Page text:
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Is the world economy suffering from 'high-priced fuel syndrome'?

The major issue for many countries is that oil is becoming too expensive for the economy to afford, Tverberg writes.

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Another issue is the one illustrated in Figure 3, that of food prices tending to rise as oil prices rise. The Middle East is an oil exporter, but a food importer. If food prices rise at the same time as oil prices, the government finds it necessary to cushion this cost increase for the poor. To do this, they must raise food subsidies, or increase the level of payments to those who are unemployed. Making these changes quickly is not necessarily easy. There is considerable evidence that the 2011 “Arab Spring” uprisings were related to high food prices (Lagi, 2011).

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Gail Tverberg, an actuary with a background in math, analyzes energy and financial matters from a perspective that the world has limited resources. For more of Gail's posts, click here.

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So even for oil exporters, high oil prices may lead to problems.

In Summary

In summary, we are running short of cheap energy, especially cheap oil. High priced oil (or high priced energy of any type) tends to slow down the economy, leading to economic contraction. Our financial system is not made for contraction. Ben Bernanke and others have used artificially low interest rates and Quantitative Easing to try to cover up our current problems, but this is not a long-term solution. At some point, the underlying problems will become evident, and some type of discontinuity will take place. The economic situation will change from one of growth to decline.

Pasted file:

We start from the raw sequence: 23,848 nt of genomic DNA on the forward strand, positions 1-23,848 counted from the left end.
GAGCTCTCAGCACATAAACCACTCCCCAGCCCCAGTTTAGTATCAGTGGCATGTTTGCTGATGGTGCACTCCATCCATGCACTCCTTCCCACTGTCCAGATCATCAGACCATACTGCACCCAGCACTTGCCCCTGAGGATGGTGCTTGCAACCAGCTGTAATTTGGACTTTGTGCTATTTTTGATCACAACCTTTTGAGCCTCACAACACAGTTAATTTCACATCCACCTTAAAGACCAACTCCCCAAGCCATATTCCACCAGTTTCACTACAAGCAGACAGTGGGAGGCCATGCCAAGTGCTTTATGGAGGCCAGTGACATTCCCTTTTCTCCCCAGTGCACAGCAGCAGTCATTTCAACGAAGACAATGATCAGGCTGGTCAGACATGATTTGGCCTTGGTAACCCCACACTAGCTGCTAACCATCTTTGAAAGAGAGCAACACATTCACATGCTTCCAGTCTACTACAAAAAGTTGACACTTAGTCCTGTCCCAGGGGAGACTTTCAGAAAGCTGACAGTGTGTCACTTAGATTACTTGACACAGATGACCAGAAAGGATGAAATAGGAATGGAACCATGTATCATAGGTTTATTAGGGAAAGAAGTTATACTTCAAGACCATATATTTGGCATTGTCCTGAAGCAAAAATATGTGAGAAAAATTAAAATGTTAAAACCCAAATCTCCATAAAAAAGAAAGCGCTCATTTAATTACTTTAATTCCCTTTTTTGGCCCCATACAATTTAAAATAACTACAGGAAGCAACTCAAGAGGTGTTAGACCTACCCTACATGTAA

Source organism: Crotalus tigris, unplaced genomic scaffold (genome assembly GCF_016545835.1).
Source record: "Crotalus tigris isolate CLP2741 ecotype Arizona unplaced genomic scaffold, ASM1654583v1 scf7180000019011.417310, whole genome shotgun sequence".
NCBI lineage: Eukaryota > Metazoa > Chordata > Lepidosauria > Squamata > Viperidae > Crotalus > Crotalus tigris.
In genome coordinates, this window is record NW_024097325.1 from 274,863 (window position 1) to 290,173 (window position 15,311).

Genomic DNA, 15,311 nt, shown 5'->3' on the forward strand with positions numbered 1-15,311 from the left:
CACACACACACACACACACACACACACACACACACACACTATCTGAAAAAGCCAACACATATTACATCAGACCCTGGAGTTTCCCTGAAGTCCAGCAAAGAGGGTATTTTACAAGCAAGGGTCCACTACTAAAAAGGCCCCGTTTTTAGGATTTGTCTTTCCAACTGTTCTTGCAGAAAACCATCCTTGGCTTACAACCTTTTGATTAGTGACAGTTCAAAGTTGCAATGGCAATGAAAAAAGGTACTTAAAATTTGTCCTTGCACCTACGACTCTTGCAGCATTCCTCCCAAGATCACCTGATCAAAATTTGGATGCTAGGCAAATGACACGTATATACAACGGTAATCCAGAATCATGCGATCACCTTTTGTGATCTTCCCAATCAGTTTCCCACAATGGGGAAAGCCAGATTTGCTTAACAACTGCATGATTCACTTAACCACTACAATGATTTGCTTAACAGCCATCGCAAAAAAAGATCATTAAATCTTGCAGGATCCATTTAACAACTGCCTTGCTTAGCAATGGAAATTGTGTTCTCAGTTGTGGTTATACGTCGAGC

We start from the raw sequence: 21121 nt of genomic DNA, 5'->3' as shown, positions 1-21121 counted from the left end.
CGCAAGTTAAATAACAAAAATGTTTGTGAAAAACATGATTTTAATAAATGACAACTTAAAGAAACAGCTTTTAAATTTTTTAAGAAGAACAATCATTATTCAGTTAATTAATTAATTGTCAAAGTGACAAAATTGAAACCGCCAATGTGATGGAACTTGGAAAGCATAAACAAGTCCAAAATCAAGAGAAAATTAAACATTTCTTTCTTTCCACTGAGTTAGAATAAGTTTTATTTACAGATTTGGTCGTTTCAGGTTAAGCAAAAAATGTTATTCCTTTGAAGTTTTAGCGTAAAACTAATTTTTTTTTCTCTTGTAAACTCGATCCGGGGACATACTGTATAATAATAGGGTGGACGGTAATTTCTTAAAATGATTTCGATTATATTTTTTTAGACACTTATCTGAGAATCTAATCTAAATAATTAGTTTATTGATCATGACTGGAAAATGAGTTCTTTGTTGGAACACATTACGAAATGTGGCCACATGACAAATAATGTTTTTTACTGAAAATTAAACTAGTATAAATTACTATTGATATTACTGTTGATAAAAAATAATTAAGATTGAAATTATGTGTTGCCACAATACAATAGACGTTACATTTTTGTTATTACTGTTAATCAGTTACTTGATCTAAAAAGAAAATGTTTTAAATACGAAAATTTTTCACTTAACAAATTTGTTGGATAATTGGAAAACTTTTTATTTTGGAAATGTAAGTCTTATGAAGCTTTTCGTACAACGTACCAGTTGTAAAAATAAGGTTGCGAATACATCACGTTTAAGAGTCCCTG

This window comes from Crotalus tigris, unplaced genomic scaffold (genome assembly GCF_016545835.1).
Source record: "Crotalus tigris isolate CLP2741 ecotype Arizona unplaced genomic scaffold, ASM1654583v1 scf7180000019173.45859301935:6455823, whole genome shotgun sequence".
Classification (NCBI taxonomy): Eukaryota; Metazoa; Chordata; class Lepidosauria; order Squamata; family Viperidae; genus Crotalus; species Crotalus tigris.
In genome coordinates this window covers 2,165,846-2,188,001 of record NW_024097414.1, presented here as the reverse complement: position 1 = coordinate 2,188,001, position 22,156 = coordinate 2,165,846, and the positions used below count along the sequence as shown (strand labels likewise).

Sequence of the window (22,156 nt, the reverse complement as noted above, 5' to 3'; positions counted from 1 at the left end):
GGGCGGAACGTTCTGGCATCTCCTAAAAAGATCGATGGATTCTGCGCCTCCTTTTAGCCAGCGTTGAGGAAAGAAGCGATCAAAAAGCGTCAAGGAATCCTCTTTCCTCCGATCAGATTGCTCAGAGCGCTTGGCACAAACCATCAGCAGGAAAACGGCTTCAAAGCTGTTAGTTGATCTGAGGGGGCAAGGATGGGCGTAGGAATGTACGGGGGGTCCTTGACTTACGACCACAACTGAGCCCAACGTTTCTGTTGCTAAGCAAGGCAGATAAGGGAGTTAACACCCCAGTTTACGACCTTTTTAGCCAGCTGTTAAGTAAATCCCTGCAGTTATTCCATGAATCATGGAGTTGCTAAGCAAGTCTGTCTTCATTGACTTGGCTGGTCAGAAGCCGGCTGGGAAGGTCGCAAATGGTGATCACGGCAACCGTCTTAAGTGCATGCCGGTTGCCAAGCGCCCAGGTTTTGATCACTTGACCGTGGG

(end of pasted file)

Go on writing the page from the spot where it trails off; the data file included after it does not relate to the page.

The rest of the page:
Our system of benefits and taxes to pay for those benefits is based on the cost structure that was possible with cheap energy, and the growth that was possible with cheap energy. Very major changes will be needed, if government outgo is to made to match income. Basic programs such as  unemployment, Medicare, and Social Security will either have to be reduced, or taxes raised substantially. Maintenance of huge amounts of infrastructure (such as roads, water and sewer pipelines, electricity transmission lines, and schools) can be expected to be increasingly expensive as well.

It is not clear exactly how the current situation will play out, but a return to cheap energy and robust economic growth seems very unlikely. A more likely outcome is a serious discontinuity, with affected countries much poorer afterward.

References: 

Bernanke, B. S., The Subprime Mortgage Market, Speech at the Federal Reserve Bank of Chicago’s 43rd Annual Conference on Bank Structure and Competition, May 17, 2007. Available at http://www.federalreserve.gov/newsevents/speech/bernanke20070517a.htm

Hamilton JH. Causes and consequences of the oil shock of 2007-08. Brook-
ings Papers on Economic Activity:215e61. Accessible at http://www.brookings.edu/~/media/Files/Programs/ES/BPEA/2009_spring_bpea_papers/2009a_bpea_hamilton.pdf; Spring 2009.

Lagi M., Bertrand, K., and Bar-Yam, Y. The Food Crises and Political Instability in North Africa and the Middle East, Complex Systems Institute, 2012 Available at http://arxiv.org/pdf/1108.2455v1.pdf

Ludlum, S. Further Evidence of the Influence of Energy on the US Economy – Part 2, The Oil Drum, April 23, 2009. Available at http://www.theoildrum.com/node/5326

Tverberg, G. Oil Supply Limits and the Continuing Financial Crisis, Energy, 2012, 37 (27-34).

Voss S. and Patel, T. Total, Shell Executives Say ‘Easy Oil’ Is Gone (Update 1), Bloomberg, April 5, 2007 Available at http://www.bloomberg.com/apps/news?pid=newsarchive&sid=aH57.uZe.sAI

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